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HERE's urban mobility expert shares her vision for 2021

HERE's urban mobility expert shares her vision for 2021

We couldn't have predicted the impact of COVID-19 in 2020, but what we can expect is the variety of ways location technology can bring us back to work and play.

Moving to and throughout cities isn't as straightforward as before COVID-19, but perhaps it never was.

To help us adapt, mobility-related technologies like data visualization, autonomous cars, and smart city and transportation planning will undergo rapid advancements in the coming year, assisting us in the return to everyday activities in extraordinary ways.

Below, Charity Rumery*, HERE Vice President of Automotive and Industrial Sales, describes some of the changes we can expect to see on our daily commute, on the street, and behind the wheel, while reflecting on the outcomes of the previous year.


Charity Rumery, HERE Vice President of Automotive and Industrial Sales, shares her vision for urban mobility.

'MaaS' transit

“As we venture back into cities, we will see Mobility-as-a-Service increase again. Out of necessity, we will see the rise of ridesharing and on-demand transportation, alongside multimodal journeys and services. This will include everything from increased public transportation, shuttle services, and on-demand ridership, to micro-mobility services such as bikes and scooters."

Urban flow

“Public/private partnerships will continue to transform urban mobility with improved curbside management and public transit options, leading to better choices for consumers. And a better customer experience!

Consider this, what if traffic flowed better in the city center, because there were defined areas for deliveries, and trucks didn't need to stop in the middle of the street blocking traffic? What if train and bus schedules were staggered throughout heavy periods to ensure you could ride in a safe and socially-distanced manner? What if emissions could be further reduced from public transportation so our cities were greener and created less pollution? These goals are feasible with smart city planning and the right public/private partnerships."

We know if we can improve the efficiency of urban transportation, we can improve our world." — Charity Rumery, Vice President of Automotive and Industrial Sales, HERE

"NASA published a model showing how much pollution levels deviated from the norm in 2020, and it was significant, “50 of the 61 analyzed cities show nitrogen dioxide reductions between 20 and 50%." — Charity Rumery, HERE Vice President of Automotive and Industrial Sales

Data-driven decisions

“Having access to real-time and historic data can help cities & public transit providers understand and predict passenger volumes, traffic patterns and even the impact of potential weather events... As additional data becomes available from sources like the HERE Marketplace, we will see increased optimization of resources and scheduling, potentially “just in time" for unexpected events like a train breaking down, but for other unanticipated circumstances like volatile weather, traffic incidents or even just managing holiday and peak tourist seasons."

Automated options

“...Not all people live in city centers, but there is potential for robo-shuttles and AVs to help our citizens gain mobility and independence when other modes of transportation are not available. A senior citizen recently shared with me that as they look ahead to their future, they are anticipating the ability to leverage services from autonomous vehicles to ensure they can maintain freedom and independence: they are looking forward to having the option of AVs delivering their groceries and medication, providing rides to the doctor, as well as other critical errands."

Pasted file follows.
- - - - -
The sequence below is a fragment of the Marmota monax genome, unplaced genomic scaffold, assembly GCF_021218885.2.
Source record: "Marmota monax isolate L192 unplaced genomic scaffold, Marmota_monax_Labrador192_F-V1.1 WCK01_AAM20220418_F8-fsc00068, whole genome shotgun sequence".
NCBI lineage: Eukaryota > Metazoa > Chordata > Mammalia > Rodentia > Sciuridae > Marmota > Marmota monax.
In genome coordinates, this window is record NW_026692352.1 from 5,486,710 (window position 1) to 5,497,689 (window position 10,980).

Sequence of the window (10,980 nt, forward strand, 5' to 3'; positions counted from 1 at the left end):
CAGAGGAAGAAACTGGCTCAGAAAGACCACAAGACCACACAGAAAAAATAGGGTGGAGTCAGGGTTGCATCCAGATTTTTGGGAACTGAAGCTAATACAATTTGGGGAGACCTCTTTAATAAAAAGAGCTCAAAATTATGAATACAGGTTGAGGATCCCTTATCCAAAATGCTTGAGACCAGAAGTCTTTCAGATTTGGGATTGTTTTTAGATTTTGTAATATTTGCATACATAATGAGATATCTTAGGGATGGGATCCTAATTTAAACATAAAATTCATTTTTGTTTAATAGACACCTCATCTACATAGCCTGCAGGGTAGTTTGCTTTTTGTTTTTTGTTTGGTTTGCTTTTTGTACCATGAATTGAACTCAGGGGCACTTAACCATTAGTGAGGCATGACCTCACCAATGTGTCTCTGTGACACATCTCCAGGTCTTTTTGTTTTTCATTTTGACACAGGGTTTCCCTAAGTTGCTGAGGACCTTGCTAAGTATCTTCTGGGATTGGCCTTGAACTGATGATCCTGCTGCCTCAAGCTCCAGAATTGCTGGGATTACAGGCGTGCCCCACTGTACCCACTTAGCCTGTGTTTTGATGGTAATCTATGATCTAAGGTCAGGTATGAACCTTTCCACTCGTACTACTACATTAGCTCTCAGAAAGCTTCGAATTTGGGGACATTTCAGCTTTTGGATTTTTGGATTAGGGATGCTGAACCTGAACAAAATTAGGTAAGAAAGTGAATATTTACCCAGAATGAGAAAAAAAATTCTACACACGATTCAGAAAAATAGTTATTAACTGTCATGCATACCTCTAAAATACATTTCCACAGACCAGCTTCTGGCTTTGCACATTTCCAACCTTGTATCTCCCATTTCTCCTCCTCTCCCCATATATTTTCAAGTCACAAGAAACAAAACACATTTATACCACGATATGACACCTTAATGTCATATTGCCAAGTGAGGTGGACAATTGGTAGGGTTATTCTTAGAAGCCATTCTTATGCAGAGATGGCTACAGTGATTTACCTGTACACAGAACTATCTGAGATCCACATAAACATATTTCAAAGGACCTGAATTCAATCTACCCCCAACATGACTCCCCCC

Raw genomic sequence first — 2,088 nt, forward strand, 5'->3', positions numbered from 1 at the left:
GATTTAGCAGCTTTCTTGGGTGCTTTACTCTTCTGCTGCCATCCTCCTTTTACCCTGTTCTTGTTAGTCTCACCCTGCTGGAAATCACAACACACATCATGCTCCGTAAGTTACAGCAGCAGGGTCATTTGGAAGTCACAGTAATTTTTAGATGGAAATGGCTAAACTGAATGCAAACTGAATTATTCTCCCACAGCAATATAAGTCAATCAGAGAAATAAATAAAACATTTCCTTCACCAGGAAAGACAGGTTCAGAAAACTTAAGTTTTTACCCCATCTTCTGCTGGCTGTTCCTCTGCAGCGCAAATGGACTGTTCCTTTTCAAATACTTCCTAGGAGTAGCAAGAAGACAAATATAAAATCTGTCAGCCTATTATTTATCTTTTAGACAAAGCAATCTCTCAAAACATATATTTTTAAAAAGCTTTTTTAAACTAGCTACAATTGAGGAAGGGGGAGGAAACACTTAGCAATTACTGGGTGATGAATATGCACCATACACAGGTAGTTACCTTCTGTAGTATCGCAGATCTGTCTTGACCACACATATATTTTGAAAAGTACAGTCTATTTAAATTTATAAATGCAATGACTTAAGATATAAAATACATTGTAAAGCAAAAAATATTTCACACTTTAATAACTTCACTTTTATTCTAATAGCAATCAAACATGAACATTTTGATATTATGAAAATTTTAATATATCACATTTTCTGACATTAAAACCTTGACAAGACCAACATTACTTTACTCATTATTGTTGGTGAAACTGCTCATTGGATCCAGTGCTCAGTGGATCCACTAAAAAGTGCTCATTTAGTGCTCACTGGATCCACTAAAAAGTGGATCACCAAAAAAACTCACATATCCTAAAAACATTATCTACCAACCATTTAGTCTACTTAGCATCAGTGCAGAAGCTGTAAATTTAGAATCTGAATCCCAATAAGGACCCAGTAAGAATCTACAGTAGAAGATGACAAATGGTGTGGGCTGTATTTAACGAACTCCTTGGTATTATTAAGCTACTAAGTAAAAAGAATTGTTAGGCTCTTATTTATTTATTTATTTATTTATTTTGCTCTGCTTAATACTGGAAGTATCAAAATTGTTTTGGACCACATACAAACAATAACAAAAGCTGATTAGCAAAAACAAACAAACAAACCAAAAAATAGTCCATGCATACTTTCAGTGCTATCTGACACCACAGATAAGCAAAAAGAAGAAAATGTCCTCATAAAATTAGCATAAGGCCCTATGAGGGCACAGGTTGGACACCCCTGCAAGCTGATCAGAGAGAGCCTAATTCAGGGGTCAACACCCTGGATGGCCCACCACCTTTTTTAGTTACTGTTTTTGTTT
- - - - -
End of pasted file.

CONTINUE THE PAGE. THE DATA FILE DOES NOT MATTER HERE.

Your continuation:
"I use the time once spent on train rides to clean out my inbox and enjoy some quiet time catching up on current events... I see benefits all-around to making multimodal transportation in cities more efficient." — Charity Rumery, Vice President of Automotive and Industrial Sales, HERE. Image credit: Street Moves.

15-minute cities

“We will see more cities adopting travel time goals, such as becoming a “15-minute city". For folks in urban areas, the goal of 15-minute neighborhoods is to offer quality of life benefits, like decreasing time spent on errands, and reducing pollution while providing multimodal transportation. Providing consumers with flexibility is key with these initiatives.

So, what does this mean for cars in these city centers? In this context, it means they are very often shared, or used as a service, like obtaining an on-demand ride or providing last-mile deliveries. It also means that the city itself is working to increase the speed of package deliveries and the ease of finding parking by implementing corresponding technology and smart city infrastructure."

While urban mobility will continue to serve populations around the world in their attempt to return to work, leisure activities, and complete everyday tasks, the data gathered from vehicles can also help us fine-tune health protocols and manage traffic, while supporting us in the move toward sustainable energy and economies.

Charity Rumery says it best: “By continuing to improve the experience and efficiency of urban mobility options, we will see the benefits: reduced air pollution, less traffic congestion, and the added benefit of giving you back time in your day."

Now is the time to explore HERE Urban Mobility.

*Charity Rumery was interviewed via email on March 10th, 2021.

Jasmine Reimer

Jasmine Reimer

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